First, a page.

After an incredible couple of days in the mountains, it’s time to head east toward the coast. That means riding into Mexico State and several other states in eastern Mexico.
That also means riding down from over 10,000 feet to sea level and across plains and plateaus, down through lush green valleys, past a series of volcanoes to the Gulf of Mexico.
We see some beautiful scenery on the way – tall pines, a small village where a family is plowing a field with an oxen, children playing next to their homes, lovely mountain towns and the mines that spurred their settlement, and then later in the day open plains and more mountains in the distance. The mining towns remind me very much of
Lead and Deadwood back home in South Dakota with the steep hillsides, pine trees, smell of smoke from wood heating small homes on narrow streets and the hard-working people going about their day.
After passing on to plains to the east we stop for the night in a small town, Tepeapulco, and happen upon a spring festival. I enjoy the folk dancers and lively music and Brian and I try some local street food.
We hit the road the next morning headed for Verzcruz. Across green valleys, farmland country, up a couple of hills and mountains to a fog-filled pass. I can see a couple of volcanoes in the distance.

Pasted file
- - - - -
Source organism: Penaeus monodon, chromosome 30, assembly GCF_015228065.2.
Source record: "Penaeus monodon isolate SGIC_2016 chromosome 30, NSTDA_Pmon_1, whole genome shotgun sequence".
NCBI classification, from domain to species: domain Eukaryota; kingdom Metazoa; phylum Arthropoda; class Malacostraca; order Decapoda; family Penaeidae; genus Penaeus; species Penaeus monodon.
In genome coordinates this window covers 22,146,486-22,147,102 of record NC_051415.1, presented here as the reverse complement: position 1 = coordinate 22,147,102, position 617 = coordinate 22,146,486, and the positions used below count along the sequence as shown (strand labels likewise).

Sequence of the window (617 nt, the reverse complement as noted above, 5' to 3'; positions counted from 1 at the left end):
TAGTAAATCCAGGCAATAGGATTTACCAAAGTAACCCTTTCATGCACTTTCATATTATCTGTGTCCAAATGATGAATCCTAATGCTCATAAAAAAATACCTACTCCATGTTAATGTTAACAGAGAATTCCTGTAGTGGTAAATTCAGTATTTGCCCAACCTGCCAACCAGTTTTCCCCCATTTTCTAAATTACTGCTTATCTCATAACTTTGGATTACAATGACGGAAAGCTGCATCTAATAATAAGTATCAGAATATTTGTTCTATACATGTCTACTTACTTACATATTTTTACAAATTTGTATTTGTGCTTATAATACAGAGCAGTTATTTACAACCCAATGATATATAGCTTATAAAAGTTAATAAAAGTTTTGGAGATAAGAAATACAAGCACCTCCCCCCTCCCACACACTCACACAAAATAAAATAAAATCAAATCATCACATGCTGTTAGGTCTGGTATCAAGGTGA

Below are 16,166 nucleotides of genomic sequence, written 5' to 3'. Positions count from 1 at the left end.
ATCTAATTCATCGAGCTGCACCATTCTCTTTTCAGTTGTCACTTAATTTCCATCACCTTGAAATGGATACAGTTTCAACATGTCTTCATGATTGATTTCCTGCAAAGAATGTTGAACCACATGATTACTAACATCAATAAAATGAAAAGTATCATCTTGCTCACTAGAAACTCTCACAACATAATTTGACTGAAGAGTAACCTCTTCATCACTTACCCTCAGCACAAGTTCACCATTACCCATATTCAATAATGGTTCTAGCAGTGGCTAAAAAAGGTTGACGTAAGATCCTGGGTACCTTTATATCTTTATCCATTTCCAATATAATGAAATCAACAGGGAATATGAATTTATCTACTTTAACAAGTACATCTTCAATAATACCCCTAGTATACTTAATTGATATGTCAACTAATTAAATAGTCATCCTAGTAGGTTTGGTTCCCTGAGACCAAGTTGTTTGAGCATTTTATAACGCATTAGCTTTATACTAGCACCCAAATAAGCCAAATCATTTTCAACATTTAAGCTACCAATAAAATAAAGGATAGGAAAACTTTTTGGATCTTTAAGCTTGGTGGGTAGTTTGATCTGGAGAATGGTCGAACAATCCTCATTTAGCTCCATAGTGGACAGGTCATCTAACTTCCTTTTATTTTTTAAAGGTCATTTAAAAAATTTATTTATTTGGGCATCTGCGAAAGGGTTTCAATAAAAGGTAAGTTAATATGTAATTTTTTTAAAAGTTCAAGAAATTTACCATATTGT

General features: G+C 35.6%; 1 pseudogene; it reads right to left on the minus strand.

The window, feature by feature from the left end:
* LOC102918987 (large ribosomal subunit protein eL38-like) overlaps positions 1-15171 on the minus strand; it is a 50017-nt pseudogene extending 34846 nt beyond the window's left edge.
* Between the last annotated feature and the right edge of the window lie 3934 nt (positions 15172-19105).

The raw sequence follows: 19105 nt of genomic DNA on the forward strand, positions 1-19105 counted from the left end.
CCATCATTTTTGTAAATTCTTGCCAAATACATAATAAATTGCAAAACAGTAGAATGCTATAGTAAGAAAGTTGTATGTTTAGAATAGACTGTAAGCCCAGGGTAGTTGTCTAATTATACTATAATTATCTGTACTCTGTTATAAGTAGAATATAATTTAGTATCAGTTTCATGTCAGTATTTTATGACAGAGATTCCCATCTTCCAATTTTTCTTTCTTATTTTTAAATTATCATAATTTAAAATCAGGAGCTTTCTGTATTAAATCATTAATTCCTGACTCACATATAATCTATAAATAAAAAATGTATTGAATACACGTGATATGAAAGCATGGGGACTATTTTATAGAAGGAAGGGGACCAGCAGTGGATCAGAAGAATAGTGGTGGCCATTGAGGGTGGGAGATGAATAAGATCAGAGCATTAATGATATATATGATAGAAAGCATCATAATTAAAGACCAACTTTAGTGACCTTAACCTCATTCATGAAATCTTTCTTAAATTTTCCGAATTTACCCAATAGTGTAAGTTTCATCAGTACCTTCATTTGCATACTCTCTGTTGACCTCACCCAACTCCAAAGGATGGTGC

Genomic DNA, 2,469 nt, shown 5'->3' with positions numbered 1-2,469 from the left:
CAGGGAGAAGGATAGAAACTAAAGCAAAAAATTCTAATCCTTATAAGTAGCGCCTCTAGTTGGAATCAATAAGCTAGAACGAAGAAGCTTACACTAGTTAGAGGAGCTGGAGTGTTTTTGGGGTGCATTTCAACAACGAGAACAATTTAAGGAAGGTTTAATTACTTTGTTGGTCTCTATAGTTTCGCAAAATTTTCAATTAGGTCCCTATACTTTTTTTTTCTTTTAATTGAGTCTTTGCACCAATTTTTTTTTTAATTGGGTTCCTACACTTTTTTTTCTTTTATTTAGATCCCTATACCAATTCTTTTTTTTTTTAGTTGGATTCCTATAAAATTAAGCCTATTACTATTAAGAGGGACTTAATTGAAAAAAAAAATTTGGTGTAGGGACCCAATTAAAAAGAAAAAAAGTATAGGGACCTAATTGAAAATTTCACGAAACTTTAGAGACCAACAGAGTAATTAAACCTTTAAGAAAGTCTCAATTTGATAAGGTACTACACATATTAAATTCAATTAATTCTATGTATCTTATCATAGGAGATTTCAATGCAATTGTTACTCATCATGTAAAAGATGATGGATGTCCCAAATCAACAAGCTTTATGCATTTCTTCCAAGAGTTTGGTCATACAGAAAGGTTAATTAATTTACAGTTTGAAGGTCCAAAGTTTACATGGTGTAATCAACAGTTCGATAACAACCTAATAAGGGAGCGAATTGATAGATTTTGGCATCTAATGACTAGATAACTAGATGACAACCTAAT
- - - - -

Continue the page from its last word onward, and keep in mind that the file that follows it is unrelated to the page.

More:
Mexico keeps it interesting as far as spelling, etc. We have two maps, and a GPS, and nearly every town name is either spelled differently or the towns go by different names. Jalapa is also Xalapa and the road signs switch back and forth between the two for 100 miles, Puebla also goes by Heroica Puebla de Zaragoza which makes looking it up alphabetically a little challenging….do you look under “P” or “H”? and why didn’t it occur to me to look under “H”?
After a few hours we finally drop down the other side of a pass into a windy, gusty, hazy valley below. And another hour ahead is Veracruz.
I’ve finally made it across Mexico to the Gulf…not that I’m in any hurry. I’ve enjoyed Mexico so much.
We go for a stroll along the beach and check out some local sites, the old El Faro (lighthouse), and the downtown/Centro.
We take a cab out to see the Castillo San Juan de Ulua, the old fort at the port. But sadly it’s closed on Mondays so we can only take a photo from the gates.
We stop for lunch at the original Gran Café de la Parroquia near Centro. It’s a lovely day in Veracruz.